How Will the SECURE Act 2.0 and Other Recent Tax Law Changes Affect you?

John Robinson |

How Will the SECURE Act 2.0 and Other Recent Tax Law Changes Affect you?

By J.R. Robinson, Founder, Financial Planning Hawaii & Fee-Only Planning Hawaii (Feb 2023)

The purpose of this article is to raise awareness of the many tax rule changes that were introduced at the end of 2022 that are likely to impact the planning decisions of FPH and FOPH clients.

The first set of changes is the annual inflation indexing adjustments that are introduced by the IRS, Social Security Administration, and Centers for Medicare and Medicaid Services (CMS) at the end of each year.  Since inflation has been running hot since the end of 2021, consumers may notice larger than normal increases in Social Security retirement benefits.  Contribution limits, including catch-up contribution limits for taxpayers age 50+, for IRA and qualified retirement plan contribution limits all received a healthy boost too.  Rather than go over all the annual updates, I encourage you to download the following 2023 tax tables.  These are the same “cheat sheets” that I use to keep track of these important metrics.


Note:  There is a fair amount of overlap between these three tables, but each has its own unique information too.


Secure Act 2.0 Details  

For its part, the SECURE Act 2.0, which, as its name belies, represents Congress’ efforts to expand upon the tax law changes introduced with the Setting Every Community Up for Retirement Enhancement Act (“SECURE Act”) of 2019. While Secure Act 2.0 is arguably not as impactful as the original, there are many provisions in the new rule that may be relevant to your financial planning situation.  Here are some of the highlights:

Secure Act 2.0 RMD Age  

The RMD age for IRAs and qualified retirement plans age has been raised to age 73 beginning with the 2023 tax year.  Secure Act 2.0 further raises the RMD age to 75 beginning in 2033.

Secure Act 2.0 RMD Rules 

Secure Act 2.0 eliminated the RMD rule for qualified plan Roth accounts.  This change brings Roth account rules for employer-sponsored plans into consistency with rules for Roth IRAs, which have never been subject to RMDs (except for inherited Roth IRAs).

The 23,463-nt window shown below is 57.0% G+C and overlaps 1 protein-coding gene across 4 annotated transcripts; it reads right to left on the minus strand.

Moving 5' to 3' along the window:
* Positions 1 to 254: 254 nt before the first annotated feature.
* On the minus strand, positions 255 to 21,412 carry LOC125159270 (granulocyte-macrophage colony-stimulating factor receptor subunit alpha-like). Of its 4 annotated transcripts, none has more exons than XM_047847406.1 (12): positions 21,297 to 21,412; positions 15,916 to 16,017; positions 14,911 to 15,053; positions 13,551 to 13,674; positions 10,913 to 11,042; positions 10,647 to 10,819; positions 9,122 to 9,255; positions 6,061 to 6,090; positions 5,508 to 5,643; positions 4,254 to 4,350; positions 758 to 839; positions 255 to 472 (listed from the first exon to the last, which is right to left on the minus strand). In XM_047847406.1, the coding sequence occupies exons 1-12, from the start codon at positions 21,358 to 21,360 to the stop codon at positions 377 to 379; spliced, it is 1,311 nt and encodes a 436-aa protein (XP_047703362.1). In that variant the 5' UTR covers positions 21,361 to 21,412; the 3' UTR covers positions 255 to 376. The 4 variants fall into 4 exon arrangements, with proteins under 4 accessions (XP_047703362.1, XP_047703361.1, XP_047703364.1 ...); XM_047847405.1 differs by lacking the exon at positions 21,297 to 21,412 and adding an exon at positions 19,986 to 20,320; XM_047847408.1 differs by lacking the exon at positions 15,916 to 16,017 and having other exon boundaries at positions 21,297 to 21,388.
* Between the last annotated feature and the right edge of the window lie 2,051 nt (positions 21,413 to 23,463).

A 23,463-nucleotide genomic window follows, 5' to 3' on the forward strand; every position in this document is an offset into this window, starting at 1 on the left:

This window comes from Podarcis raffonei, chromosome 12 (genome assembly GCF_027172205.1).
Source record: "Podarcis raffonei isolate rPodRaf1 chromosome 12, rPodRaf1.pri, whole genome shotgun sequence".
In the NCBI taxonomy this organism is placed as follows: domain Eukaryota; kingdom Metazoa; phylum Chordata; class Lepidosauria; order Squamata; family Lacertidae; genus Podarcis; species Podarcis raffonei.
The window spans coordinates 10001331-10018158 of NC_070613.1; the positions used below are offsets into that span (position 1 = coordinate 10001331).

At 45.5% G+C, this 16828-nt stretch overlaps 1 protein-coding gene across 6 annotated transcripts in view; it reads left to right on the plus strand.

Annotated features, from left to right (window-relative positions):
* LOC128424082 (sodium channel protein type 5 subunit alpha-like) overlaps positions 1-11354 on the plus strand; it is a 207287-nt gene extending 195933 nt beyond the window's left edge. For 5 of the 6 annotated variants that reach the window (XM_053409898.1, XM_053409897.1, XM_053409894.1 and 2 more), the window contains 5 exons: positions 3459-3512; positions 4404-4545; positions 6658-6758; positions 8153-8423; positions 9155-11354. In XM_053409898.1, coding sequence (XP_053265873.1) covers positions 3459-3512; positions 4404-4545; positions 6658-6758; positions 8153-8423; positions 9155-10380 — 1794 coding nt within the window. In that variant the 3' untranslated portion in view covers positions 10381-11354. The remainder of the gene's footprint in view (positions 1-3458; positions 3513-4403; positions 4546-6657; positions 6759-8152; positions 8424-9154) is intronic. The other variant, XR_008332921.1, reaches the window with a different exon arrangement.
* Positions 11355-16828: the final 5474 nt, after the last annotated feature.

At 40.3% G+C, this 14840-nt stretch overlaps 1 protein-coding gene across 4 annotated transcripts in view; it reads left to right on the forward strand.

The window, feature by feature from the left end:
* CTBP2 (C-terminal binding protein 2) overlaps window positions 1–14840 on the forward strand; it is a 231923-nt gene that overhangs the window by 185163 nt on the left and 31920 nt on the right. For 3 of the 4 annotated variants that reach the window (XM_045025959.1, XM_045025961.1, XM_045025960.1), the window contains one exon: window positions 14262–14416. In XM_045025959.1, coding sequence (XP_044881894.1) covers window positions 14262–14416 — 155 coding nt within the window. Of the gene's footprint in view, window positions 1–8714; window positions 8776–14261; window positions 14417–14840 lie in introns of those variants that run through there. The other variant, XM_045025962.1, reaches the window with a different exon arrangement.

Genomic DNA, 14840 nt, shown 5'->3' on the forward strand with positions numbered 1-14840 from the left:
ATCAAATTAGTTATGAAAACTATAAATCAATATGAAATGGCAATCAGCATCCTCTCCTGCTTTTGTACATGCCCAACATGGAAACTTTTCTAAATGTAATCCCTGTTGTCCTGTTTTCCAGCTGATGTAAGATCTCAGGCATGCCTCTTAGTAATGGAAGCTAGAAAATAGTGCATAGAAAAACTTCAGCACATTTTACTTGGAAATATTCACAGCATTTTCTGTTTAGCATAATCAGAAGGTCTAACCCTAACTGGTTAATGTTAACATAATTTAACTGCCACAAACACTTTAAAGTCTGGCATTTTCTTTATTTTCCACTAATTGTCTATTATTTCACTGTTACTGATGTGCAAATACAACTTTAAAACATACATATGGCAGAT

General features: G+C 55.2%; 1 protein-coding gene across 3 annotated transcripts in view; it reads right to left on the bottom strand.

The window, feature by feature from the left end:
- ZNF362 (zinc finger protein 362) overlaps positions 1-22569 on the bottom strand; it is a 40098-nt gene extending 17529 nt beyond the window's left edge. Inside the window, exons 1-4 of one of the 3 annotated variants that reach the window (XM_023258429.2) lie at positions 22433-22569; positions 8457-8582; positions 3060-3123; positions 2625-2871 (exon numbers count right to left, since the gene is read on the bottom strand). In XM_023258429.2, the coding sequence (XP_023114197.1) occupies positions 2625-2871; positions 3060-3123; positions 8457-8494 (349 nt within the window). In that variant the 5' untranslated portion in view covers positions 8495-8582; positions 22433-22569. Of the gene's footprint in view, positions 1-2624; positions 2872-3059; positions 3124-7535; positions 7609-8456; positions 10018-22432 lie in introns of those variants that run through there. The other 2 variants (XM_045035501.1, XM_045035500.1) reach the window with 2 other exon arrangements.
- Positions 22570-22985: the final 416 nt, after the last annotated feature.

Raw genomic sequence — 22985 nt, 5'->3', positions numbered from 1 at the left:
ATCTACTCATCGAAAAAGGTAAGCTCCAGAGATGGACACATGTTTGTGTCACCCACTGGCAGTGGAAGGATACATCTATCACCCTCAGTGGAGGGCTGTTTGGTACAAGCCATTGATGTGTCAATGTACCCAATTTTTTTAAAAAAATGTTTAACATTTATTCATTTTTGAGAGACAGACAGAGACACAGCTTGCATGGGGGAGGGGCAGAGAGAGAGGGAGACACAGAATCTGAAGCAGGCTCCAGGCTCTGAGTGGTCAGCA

Secure Act 2.0 Roth Conversion 

Secure Act 2.0 creates Roth accounts for SEP and SIMPLE small business retirement plans.   This change brings these popular plans into consistency with 401(k) plans. Similarly, the new Roth Rules permit employer qualified plan contributions to be made into after-tax Roth accounts too.  Such after-tax contributions will be reportable as taxable income on plan participant’s tax returns.

Secure Act 2.0 Catch-Up Contributions  

Secure Act 2.0 requires age 50+ catch-up contributions for high wage earners (defined as wage-earners making more than $145,000 (indexed for inflation)) to be made to after-tax Roth accounts.  This is a significant change and is probably the most underpublicized feature of Secure Act 2.0.  Interestingly, since Roth accounts are an optional feature on 401(k) plans, age 50+ higher earners will still be able to make pre-tax catchup contributions if their existing plan does not permit after-tax Roth contributions. 

Secure Act 2.0 529 Plan Changes  

Secure Act 2.0  allows wage-earners with unused 529 plan balances to transfer as much as $35,000 to Roth IRAs.  This rule change has received a great deal of attention in the financial media, but a close reading of the rule finds that it is highly restrictive.  The transfers must be done in the form of a Roth IRA contribution and the amount is limited to the annual contribution limit + catch-up limits. My interpretation is that this new rule is most useful for taxpayers whose high incomes would normally preclude them from Roth IRA contribution eligibility.

Secure Act 2.0 Inherited IRA  

Secure Act 2.0 relaxes the RMD rules for spouses inheriting IRAs and/or qualified plan accounts from spouses who were subject to RMDs before death. It also reduces the RMD rules for the next generation of beneficiaries who may inherit the account upon the death of the second spouse if the second parent dies prior to RMD age.

Secure Act 2.0 IRA 

Secure Act 2.0 provides that the entire amount of the IRA and qualified plan catch-up contributions be automatically indexed for inflation beginning in 2024.

Secure Act 2.0 Catch Up Contributions  

Secure Act 2.0 significantly increases catch-up contribution limits for qualified plan participants age 60-63 beginning in 2025.

Secure Act 2.0 Qualified Charitable Distribution